Intel and Nvidia aren’t the best of friends lately, with the companies busily suing each other over breach of contract and chipset licensing issues: Intel claims existing agreements don’t give Nvidia permission to develop graphics solutions for chips like Intel’s new generation of Atom processors that integrate their own graphics systems. Nvidia announced earlier this year that it was suspending development on chipsets for Intel processors…but that doesn’t mean the company is giving up on products for Intel-based systems altogether. Reports are swirling that Intel is getting to launch a new generation of its Ion graphics platform for netbooks, net-tops, and other devices based on Intel’s latest “Pine Trail” Atom processors.
Although details are sketchy at this point, it looks like the so-called “Ion 2” system won’t be drop-in chipset replacements for graphics components that come with the Atom processors—tough to do, since those are all baked into the die now, rather than residing as separate silicon in a system-on-a-chip solution. Instead it looks like the so-called “Ion 2” platform will serve as a traditional stand-alone GPU, probably interfacing with systems via a PCI Express bus. And Nvidia is promising the platform will offer five to ten times the performance of Intel’s baked-in graphics solutions, and support full-screen 1080p high definition video, mainstream gaming, and support Windows 7 Home Premium rather than the Aero-free Windows 7 Starter edition.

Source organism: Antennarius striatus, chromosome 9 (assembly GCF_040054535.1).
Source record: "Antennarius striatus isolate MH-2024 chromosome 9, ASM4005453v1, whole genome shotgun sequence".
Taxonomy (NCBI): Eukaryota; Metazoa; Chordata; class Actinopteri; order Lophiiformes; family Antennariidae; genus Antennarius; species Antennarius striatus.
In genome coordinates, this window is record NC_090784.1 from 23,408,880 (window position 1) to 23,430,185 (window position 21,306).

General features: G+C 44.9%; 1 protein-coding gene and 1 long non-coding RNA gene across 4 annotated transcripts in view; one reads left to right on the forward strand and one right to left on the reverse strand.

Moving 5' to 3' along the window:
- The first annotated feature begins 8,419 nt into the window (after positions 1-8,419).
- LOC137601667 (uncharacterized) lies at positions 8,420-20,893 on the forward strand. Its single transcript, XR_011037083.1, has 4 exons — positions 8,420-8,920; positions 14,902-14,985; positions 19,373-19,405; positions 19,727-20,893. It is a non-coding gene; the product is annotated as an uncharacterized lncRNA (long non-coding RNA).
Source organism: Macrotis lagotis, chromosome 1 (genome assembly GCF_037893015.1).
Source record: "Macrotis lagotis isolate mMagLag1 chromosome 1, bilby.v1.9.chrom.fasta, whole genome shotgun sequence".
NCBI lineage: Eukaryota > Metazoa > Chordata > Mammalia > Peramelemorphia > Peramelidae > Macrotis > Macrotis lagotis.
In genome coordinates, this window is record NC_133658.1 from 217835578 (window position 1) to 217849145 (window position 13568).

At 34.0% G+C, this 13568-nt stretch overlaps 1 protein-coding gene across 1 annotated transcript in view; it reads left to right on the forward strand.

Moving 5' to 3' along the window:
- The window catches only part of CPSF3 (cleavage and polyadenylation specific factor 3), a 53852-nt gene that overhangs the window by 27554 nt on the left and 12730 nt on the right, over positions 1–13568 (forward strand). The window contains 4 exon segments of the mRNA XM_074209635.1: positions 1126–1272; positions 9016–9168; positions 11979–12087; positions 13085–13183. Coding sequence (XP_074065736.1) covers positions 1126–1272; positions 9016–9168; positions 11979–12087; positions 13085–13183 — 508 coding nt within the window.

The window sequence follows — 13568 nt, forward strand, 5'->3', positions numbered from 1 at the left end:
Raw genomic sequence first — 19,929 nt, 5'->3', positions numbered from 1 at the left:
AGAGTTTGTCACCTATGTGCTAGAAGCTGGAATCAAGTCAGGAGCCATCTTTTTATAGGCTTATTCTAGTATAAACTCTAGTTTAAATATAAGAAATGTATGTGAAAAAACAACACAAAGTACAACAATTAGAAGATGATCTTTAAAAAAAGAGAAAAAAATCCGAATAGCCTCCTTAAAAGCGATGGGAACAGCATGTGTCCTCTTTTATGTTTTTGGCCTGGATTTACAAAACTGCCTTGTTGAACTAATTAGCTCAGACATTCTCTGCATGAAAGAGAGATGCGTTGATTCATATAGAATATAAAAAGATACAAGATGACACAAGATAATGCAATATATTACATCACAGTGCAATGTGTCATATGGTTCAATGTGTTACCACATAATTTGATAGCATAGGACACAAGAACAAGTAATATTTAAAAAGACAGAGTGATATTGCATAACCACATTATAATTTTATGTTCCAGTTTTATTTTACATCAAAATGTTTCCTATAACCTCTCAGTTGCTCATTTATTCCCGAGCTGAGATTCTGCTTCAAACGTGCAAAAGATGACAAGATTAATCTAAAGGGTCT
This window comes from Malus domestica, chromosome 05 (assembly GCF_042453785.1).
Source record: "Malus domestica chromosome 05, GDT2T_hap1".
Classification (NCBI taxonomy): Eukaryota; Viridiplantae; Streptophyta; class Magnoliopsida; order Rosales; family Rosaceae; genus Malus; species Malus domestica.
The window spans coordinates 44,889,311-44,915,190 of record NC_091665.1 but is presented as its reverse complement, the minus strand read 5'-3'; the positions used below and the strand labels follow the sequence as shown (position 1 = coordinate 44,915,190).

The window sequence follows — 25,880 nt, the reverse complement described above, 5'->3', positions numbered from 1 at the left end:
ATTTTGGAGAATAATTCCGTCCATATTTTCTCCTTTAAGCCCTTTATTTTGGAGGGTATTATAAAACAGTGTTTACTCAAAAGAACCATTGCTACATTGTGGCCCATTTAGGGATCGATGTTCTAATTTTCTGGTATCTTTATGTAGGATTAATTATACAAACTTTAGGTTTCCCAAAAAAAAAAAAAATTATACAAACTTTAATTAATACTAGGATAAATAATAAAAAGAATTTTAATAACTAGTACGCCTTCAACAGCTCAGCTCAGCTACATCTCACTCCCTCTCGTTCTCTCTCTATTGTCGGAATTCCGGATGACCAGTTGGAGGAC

What remains to be seen is how much of an impact “Ion 2” graphics will have on performance: advanced graphics capabilities do tend to consume more power than plain-jane solutions. Similarly, no pricing information for “Ion 2” systems is available yet.
Industry watchers have Nvidia looking to roll out its “Ion 2” solution in the beginning of 2010; of course, companies like Acer that aim to make high-performance netbook systems will probably be first in line to integrate more-advanced graphics into their products.